Apr 10, 2017
You can choose how to calculate your marketing budget from a few different options. We will only discuss a couple in this post, but for other methods of how to calculate your marketing budget, see Savavo’s earlier blogpost on that topic.
One simple and popular way is to just commit 10% of your business’s annual revenue to marketing. Another way to calculate how much to spend on marketing is with Cost Per Lead (CPL) and specific sales goals. Cost per lead, or how much it costs to bring in an individual who expresses interest in your product or service (but does not necessarily become a customer), helps to measure if you are spending enough on your marketing budget or too much. While we provide a more in-depth explanation of how to calculate cost per lead on our blog, in this case we will simplify it to be:
|Past marketing budget ÷ Leads during that period = Cost Per Lead|
As a very simple example, let’s say your total revenue last year was $10,000 and your marketing budget was $1,000. In that time, you got 100 leads and 20 customers. Calculating cost per lead would proceed as follows:
|$1,000 / 100 = $10 per lead|
Let’s say your sales goal for the coming year is to have a revenue of $50,000.
To calculate your marketing budget using cost per lead, you would calculate the following:
|Number of customers ÷ number of leads = customers to leads ratio||20 / 100 = 1 : 5 For every 5 leads, 1 became a customer.|
|Total revenue ÷ Number of customers = average revenue per customer||$10,000 / 20 = $500 Each customer paid an average of $500.|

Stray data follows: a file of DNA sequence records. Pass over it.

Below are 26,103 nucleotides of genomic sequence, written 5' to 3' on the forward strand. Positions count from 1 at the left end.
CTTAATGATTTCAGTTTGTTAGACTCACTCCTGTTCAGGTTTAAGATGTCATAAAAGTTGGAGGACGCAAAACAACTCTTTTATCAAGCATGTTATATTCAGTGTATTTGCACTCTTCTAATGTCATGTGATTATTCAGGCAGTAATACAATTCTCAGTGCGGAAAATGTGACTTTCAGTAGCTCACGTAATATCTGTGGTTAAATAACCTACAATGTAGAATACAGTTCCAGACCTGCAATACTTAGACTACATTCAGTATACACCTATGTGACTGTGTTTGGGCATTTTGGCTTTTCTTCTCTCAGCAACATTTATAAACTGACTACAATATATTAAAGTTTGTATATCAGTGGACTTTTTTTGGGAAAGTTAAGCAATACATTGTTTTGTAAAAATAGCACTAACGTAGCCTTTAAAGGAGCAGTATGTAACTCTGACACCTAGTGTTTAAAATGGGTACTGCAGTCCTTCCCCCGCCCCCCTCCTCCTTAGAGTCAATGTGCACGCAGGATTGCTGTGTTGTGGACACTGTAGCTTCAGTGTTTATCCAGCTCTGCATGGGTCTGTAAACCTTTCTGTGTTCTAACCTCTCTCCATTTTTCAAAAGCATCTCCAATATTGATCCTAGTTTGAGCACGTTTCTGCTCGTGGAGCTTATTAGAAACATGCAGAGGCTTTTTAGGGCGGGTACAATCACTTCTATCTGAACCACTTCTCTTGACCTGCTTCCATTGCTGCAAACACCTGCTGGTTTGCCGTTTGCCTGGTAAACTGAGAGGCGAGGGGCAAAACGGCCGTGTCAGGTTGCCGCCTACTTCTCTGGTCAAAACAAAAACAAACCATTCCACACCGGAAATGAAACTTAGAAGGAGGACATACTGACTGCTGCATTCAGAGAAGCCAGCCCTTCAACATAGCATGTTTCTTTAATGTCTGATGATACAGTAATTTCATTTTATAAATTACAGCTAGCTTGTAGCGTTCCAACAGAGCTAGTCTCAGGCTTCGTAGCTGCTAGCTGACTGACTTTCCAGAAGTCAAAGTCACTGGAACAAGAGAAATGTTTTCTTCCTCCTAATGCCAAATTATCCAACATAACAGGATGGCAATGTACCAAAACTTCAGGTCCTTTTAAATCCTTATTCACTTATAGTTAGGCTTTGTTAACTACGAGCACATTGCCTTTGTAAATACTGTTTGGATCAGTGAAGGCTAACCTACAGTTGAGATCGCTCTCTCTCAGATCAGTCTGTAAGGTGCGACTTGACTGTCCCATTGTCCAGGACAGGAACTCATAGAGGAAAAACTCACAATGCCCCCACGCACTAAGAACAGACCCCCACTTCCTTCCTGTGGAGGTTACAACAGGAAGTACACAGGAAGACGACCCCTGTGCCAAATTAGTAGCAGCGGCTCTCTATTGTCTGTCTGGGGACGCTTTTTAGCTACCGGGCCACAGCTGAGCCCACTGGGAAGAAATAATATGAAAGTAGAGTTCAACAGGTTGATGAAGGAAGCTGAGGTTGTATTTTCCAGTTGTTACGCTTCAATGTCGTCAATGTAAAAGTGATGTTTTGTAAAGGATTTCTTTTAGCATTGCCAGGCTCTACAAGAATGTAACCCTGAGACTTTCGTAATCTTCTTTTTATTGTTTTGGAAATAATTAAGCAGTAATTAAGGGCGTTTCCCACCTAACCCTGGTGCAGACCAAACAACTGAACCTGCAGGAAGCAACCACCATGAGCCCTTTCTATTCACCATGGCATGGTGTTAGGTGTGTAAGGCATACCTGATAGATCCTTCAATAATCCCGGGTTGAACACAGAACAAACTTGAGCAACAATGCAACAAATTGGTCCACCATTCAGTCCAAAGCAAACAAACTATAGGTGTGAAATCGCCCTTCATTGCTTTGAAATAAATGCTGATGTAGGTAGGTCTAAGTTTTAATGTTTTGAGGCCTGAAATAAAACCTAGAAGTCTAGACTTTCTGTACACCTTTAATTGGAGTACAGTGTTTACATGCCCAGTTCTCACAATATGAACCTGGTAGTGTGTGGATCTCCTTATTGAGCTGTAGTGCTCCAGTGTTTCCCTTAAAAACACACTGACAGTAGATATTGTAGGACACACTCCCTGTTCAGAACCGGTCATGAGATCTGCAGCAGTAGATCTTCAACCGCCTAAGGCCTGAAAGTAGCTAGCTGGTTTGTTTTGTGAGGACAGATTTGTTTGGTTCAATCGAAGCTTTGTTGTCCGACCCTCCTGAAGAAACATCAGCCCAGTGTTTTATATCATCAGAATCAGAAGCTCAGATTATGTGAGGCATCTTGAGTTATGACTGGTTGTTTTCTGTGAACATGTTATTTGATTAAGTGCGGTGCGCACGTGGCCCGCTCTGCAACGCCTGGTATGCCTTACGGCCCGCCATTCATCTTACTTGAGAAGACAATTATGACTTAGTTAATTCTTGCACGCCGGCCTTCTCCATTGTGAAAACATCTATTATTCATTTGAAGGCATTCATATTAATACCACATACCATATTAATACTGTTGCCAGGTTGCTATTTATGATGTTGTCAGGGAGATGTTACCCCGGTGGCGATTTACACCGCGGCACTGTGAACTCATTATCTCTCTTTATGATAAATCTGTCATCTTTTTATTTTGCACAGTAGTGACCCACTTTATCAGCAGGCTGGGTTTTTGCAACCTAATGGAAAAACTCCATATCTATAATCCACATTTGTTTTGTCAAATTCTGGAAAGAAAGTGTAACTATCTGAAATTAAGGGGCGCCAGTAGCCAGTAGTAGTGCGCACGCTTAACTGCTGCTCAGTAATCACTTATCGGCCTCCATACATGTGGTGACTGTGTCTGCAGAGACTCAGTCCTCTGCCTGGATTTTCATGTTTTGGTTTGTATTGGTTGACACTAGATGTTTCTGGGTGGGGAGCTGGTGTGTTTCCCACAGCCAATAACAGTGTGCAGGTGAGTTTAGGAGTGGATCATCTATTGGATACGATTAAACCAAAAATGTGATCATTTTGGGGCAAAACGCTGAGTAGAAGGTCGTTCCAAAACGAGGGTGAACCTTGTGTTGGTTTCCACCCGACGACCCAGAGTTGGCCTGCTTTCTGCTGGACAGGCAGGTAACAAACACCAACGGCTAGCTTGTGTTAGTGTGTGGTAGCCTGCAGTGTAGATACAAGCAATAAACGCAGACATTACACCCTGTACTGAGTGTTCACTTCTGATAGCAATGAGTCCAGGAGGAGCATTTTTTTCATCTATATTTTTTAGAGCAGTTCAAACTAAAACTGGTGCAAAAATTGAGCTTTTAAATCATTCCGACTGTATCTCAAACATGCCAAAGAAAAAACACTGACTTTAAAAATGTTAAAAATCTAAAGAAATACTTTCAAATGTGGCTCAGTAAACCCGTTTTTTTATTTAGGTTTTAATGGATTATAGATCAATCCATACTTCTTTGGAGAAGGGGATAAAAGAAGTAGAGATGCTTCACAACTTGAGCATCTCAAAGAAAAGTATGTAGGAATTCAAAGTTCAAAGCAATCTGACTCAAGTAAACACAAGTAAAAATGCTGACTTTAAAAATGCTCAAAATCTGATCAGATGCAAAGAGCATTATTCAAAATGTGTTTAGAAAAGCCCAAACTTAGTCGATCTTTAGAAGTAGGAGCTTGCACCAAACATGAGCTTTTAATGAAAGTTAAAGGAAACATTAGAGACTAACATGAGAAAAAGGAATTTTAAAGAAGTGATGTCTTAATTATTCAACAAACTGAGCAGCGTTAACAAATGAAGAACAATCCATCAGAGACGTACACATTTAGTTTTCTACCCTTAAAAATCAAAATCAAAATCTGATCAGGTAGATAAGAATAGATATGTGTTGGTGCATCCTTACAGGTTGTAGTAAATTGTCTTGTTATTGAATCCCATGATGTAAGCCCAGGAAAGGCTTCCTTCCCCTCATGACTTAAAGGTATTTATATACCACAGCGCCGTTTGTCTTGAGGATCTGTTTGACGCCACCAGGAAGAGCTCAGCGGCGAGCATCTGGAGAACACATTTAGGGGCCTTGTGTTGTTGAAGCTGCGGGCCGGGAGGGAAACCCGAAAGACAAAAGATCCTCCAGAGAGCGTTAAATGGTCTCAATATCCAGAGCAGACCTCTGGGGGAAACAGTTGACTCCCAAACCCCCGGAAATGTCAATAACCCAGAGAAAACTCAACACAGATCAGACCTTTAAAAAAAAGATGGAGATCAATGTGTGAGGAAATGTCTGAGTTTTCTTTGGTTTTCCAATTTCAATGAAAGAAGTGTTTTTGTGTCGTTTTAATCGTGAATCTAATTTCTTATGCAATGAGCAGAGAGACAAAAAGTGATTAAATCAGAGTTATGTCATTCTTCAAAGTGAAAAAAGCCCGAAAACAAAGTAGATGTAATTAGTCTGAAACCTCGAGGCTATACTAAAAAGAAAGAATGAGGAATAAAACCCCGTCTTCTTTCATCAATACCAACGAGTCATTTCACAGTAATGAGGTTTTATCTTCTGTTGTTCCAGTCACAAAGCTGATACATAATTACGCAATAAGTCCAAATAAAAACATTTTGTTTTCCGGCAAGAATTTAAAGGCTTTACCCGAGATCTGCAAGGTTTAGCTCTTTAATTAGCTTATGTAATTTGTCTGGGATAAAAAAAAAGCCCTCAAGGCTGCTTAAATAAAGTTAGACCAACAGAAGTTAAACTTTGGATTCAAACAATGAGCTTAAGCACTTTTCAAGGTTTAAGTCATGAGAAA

|Sales goal ÷ avg revenue per customer = Number of customers needed||$50,000 / $500 = 100 You need 100 customers to reach your sales goal of $50,000.|
|Plug number of customers needed into ratio to find number of leads you need||1 : 5 = 100 : LeadsLeads = 500You need 500 leads to reach your sales goal.|
|Number of leads x CPL = new marketing budget||500 x $10 = $5,000 To reach your sales goal, your marketing budget should be $5,000.|
Remember: this is a simplified marketing budget example. When choosing your real marketing budget based on sales goals, make sure you keep the goal reasonable and achievable. You don’t want to wipe out all of the money you have trying to reach too high too fast.
Two other important measurements to understand for your marketing budget are Customer Acquisition Cost (CAC) and Customer Lifetime Value (LTV), as well as how they are related. CAC is the cost required to acquire a customer, and can be calculated by dividing the entire cost of sales and marketing over a period by the number of customers acquired during that period. To calculate lifetime value for a customer, either find the sum of the gross profit from one individual customer since they first used your brand, or use the following equation:
|ARPCL x GM x RM = Customer Lifetime Value|
|ARPCL = Average Revenue Per Customer LifetimeGM = Gross MarginRM = Referral Multiplier|
To see how to calculate lifetime value for a customer in greater detail, see our blog post about calculating lifetime value.
Understanding CAC and LTV allows you to check that you are not spending more on customers than they are worth. If it costs $500 to acquire a customer, but the customer’s lifetime value is an average of $150, you are not being profitable. Acquiring your customers should not cost more than the value they actually offer. Understanding these calculations can help you know how to calculate your marketing budget and see that it’s being spent in the right ways.
Having these calculations and equations in your marketing toolbelt will set you up for profits and success in your business. A marketing budget template can also provide a map of where you want your marketing to go. With marketing for your business, you don’t have to feel unprepared. For any marketing needs you may have, Savavo can be here to help you through every step.